The Circulatory System is built of the heart and blood vessels comprising of arteries, veins and capillaries. The principal function of the of the heart, the main organ in the circulatory system, is to push blood throughout the body. The work of the arteries is to carry blood away from the heart.
Veins carry blood back to the heart that is a hollow, muscular pump. A network of minute capillaries links the arteries and veins. The capillaries, though very small, are one of the most important parts of the circulatory system because they deliver nutrients and oxygen to the cells. In addition, these capillaries also remove waste products such as carbon dioxide.
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The Functions of the Circulatory System
In humans, the principal function of the Circulatory System includes:
- To deliver oxygen and nutrients to all parts of the body;
- To enable respiration; and
- To remove wastes.
The Circulatory System is composed of three separate system that function together; these three systems are- the heart, the lungs and the blood vessels. The circulatory system consists of the pulmonary circulation, a ‘loop’ between the heart and the lungs, in which blood is made oxygen rich (the process is known as oxygenated). It also ensembles the systematic circulation that moves through the rest of the body to cater oxygenated blood to the different parts of the body.
When alien substances and organisms attack and enter the body, it is swiftly informed to the disease fighting white blood cells and antibodies by the circulatory system that conveys them to the regions under attack.
It is important to mention here the Unique Vein. The veins are blood vessels that carry de-oxygenated blood. The only vein in the human body that carries oxygenated blood is the pulmonary vein that is, thus, considered to be unique.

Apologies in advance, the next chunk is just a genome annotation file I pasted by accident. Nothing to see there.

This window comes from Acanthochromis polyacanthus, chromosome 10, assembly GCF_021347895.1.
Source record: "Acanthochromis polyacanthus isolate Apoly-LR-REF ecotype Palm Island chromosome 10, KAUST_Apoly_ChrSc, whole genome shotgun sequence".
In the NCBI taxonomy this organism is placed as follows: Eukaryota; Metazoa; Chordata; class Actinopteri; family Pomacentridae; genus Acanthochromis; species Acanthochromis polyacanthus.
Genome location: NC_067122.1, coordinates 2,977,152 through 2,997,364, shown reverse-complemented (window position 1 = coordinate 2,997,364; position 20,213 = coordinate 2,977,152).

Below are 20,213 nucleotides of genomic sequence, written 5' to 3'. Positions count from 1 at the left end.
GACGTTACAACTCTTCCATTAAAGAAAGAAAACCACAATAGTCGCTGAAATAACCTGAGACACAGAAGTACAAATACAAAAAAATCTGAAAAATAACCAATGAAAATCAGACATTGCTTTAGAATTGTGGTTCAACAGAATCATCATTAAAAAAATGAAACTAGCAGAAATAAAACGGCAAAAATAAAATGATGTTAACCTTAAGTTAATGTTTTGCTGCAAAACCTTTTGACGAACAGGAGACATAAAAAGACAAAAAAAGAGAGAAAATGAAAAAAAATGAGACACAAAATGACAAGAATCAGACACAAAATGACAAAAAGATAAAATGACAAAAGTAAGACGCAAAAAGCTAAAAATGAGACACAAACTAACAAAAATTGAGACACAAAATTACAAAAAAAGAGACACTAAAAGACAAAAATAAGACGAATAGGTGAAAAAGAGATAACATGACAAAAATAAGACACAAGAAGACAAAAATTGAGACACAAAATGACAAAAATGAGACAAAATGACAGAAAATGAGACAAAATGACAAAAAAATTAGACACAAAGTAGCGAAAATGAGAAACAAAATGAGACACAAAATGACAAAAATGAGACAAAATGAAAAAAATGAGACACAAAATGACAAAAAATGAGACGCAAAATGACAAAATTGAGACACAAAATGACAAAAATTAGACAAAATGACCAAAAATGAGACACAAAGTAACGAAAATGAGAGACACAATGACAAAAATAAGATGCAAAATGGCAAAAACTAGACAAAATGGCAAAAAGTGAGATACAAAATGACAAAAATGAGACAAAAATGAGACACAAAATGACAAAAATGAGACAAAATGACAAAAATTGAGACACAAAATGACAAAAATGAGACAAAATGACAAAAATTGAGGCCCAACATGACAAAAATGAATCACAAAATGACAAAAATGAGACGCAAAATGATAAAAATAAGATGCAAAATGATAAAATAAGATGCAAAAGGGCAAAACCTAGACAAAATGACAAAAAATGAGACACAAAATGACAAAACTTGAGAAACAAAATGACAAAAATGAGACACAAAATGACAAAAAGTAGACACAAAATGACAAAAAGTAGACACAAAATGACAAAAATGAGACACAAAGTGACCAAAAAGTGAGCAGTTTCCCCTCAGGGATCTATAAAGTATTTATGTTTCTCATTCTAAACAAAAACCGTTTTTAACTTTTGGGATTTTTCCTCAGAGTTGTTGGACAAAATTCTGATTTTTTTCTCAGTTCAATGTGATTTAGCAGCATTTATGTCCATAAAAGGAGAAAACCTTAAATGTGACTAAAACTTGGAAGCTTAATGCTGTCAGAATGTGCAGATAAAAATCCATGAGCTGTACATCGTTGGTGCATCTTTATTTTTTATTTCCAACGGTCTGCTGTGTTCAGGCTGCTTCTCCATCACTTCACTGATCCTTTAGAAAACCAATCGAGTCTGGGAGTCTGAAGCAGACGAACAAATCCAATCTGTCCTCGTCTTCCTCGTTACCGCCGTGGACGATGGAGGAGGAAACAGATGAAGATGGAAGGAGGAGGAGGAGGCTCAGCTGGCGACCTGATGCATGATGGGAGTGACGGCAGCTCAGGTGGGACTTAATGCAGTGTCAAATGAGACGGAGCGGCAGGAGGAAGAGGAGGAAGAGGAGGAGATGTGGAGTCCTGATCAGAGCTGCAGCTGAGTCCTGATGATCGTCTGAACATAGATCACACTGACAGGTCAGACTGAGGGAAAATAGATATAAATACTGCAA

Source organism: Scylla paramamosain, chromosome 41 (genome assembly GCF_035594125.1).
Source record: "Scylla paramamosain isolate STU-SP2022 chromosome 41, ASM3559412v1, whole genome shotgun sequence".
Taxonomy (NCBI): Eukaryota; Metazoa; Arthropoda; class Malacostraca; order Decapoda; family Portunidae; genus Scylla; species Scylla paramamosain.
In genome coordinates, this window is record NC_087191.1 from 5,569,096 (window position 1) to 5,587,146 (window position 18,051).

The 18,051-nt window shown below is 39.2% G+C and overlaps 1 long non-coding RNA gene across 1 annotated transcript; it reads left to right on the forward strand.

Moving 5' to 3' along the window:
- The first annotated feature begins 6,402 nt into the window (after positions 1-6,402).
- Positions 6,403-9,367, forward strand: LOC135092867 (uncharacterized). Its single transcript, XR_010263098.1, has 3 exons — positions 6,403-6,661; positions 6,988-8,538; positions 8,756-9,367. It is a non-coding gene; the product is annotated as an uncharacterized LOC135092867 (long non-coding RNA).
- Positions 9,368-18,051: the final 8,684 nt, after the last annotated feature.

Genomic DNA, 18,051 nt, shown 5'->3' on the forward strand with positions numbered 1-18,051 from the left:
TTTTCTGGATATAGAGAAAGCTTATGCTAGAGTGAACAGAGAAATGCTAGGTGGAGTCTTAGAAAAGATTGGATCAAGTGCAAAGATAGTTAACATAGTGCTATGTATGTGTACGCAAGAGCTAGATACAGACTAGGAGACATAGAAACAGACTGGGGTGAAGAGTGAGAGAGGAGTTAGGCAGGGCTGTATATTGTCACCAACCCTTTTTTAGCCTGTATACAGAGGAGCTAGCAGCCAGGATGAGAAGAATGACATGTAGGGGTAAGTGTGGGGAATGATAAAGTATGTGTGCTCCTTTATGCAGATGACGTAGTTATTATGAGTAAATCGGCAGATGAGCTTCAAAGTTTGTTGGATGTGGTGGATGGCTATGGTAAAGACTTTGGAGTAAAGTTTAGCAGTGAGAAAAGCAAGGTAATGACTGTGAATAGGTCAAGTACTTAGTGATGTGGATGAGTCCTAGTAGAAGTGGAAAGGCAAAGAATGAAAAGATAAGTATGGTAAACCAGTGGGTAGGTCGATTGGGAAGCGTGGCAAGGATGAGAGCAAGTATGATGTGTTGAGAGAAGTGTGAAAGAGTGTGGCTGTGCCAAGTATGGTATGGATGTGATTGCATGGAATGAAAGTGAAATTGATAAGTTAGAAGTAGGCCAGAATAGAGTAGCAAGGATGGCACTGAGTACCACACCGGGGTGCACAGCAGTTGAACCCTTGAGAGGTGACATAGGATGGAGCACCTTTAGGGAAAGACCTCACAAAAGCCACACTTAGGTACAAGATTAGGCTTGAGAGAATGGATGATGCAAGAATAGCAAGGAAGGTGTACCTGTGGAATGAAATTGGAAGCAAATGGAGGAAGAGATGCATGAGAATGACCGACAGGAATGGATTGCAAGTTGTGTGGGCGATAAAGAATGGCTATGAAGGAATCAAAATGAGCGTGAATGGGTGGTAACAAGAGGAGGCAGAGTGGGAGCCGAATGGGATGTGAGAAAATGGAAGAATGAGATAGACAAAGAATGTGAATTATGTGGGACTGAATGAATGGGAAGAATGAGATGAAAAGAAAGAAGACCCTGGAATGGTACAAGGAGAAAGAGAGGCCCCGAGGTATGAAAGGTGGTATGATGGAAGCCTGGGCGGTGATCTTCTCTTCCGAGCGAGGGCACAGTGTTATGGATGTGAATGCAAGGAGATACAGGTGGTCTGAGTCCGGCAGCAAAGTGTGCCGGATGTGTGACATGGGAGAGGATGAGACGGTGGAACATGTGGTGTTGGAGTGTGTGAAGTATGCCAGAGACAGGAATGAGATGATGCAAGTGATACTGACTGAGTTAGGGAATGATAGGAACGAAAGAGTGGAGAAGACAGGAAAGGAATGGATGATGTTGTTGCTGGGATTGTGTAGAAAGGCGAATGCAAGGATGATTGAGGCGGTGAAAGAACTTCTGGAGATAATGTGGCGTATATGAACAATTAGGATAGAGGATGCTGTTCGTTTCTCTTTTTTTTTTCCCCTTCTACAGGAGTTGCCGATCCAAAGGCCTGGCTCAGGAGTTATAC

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Function of Blood
Blood, a transport system that conveys oxygen and the essential chemicals to where they are required in the body, fights disease and repairs damage done to the human body. And not only this blood, after picking up the waste that are no longer needed by different parts of the body, delivers that waste to parts responsible to get rid of it.
Further, blood transports heat around human bodies, to keep their fingers and toes warm and checks human brains from overheating. More than half of blood is plasma, a clear pale yellow liquid, that transports all the blood cells and platelets and chemicals like hormones and glucose.
The solid part of blood is composed of the red blood cells, white blood cells and platelets. The brute fact is that blood is so necessary to our bodies that it is often termed the “river of life”.
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Red Corpuscles or red blood cells, as they are also pronounced, are red coloured cells in blood that has their colour from a chemical termed Haemoglobin that has its presence in each and every cell of the body.